Scene change! We’re now in Switzerland. OH MY GOSH. Kadar addresses Nora Stoddard “Ambassador Stoddard.” This is not how this works. There is one ambassador to the U.N. One. It would not be someone focused specifically on children’s rights, and the U.S. ambassador to the U.N. would not be the expert who serves on the U.N. Committee on the Rights on the Child. Regardless of everything wrong here, the import is that Nora has stepped into Jody’s old position.
Nora says they’ve lined up a whole list of children’s rights cases, spanning from Wisconsin to California to South Carolina to Florida to Massachusetts, and that, with a new justice safely on the Supreme Court—the congressman the president picked—they’re going to pursue them all. Presumably, the U.S. Commission on Children will be arguing the cases this time. The cases they’ve selected? Another spanking one, another homeschooling one, and another sex education one—but also one on “the incarceration of juvenile offenders” and “the failure to spend enough on children’s health issues.”
“We believe we can have them all wrapped up well before the 2006 election cycle,” Stoddard said…
“Why is that important?” Hua Zhuan, the committee member from China asked.
Nora explains that an election can change a lot. “If we lose our pro-treaty majority, we are dead in the water,” she says. She mentions that her department could be defunded, which seems like the least of their worries—can’t the Senate un-ratify the treaty?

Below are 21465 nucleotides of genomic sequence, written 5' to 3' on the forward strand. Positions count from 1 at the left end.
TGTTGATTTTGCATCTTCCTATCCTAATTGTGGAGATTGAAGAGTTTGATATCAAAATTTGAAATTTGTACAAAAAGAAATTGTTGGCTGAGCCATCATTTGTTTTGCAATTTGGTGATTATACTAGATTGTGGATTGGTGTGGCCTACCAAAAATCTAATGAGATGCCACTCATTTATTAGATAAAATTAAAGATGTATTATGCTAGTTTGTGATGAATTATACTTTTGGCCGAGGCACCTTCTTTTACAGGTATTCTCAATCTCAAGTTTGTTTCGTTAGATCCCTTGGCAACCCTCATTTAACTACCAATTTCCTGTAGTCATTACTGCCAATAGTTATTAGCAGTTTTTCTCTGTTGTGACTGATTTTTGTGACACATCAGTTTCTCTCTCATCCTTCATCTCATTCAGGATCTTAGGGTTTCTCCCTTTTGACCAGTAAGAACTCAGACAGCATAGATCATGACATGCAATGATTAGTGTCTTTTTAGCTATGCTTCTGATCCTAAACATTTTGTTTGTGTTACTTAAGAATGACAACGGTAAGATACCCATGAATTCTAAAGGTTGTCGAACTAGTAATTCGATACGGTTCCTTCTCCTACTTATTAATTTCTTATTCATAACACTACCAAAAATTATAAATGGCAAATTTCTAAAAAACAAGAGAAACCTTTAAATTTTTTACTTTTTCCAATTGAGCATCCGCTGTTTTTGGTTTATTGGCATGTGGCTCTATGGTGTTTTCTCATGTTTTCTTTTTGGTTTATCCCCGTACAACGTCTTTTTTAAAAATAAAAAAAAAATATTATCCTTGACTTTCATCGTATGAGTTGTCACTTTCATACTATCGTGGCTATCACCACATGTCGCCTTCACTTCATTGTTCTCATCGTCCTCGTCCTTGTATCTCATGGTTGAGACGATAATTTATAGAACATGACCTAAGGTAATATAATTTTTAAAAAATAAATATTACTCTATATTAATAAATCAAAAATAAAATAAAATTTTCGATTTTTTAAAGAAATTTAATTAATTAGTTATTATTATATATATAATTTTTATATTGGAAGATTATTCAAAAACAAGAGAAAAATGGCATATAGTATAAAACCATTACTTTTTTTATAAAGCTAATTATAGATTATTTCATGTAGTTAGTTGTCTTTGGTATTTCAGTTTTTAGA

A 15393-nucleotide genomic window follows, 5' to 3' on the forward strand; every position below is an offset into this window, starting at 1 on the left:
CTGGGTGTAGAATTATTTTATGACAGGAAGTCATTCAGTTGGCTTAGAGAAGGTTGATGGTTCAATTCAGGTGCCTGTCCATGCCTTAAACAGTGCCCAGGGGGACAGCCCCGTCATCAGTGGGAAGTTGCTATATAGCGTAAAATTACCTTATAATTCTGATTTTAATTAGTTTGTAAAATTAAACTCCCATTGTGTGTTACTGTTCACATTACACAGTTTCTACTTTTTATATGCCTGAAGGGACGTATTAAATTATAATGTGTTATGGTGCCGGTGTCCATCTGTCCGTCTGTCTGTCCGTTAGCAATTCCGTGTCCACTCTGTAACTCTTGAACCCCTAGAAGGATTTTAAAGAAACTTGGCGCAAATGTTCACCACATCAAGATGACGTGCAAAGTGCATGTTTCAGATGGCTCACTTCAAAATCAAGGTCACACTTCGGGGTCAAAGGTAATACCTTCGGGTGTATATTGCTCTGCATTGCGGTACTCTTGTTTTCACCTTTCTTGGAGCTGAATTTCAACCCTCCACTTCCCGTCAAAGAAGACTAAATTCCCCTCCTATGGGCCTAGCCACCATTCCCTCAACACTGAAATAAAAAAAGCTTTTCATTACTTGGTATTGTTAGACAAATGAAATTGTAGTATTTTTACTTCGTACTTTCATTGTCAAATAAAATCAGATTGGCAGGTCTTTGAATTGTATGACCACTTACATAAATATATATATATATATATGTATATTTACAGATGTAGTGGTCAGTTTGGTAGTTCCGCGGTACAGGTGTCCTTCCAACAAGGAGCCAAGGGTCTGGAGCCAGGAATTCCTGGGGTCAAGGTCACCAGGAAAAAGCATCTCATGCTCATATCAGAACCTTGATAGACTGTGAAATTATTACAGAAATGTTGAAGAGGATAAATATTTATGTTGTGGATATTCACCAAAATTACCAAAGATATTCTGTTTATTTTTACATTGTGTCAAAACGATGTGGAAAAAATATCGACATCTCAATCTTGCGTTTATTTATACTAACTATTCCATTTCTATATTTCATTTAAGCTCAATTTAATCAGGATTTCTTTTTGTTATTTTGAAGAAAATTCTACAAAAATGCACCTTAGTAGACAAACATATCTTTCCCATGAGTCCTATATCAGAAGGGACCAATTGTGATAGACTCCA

“One election can change all that?” Hua Zhuang continued.
“In the United States, one election can change everything.”
I could probably go on with end-of-book musings for a while, but I do think it’s worth mentioning that both Jody and Kadar, as characters, raise questions for me about Farris’ understanding of the “other side.” Neither of them acts in ways that sense. Kadar is supposed to not actually care about kids at all. She only cares about power. Okay, fine. But she also has people followed, shot at, and assassinated willy nilly, and yet she is still the chair of the committee.
No really—how is Kadar not in jail? Did Jody not tell anyone what happened? One would think that her on-air disclosure about Kadar’s plan to blackmail Cooper would have been enough to sink Kadar. And if not that, surely the Loundoun County police wouldn’t have not reported an attempted assassination on their highway to someone higher up.
As for Jody—her transformation makes no sense. Someone who has spent their life fighting for children’s rights isn’t going to just drop it to become the TV host on a completely unrelated television program.
None of their actions actually made sense.
So. Next week! Next week I’m going to start reviewing Janette Oke’s Love Comes Softly. I’m not going to go chapter by chapter, though. I just reread the whole book over the past few days, and I think it’ll be conducive to much more summary, and maybe a totally of eight or ten installments. It’s far, far less objectionable than Francine Rivers’ Voice in the Wind, and it’s much better written than anything else we’ve reviewed. It also has a wide evangelical readership and fan base.
That’s it for Farris. See you next week!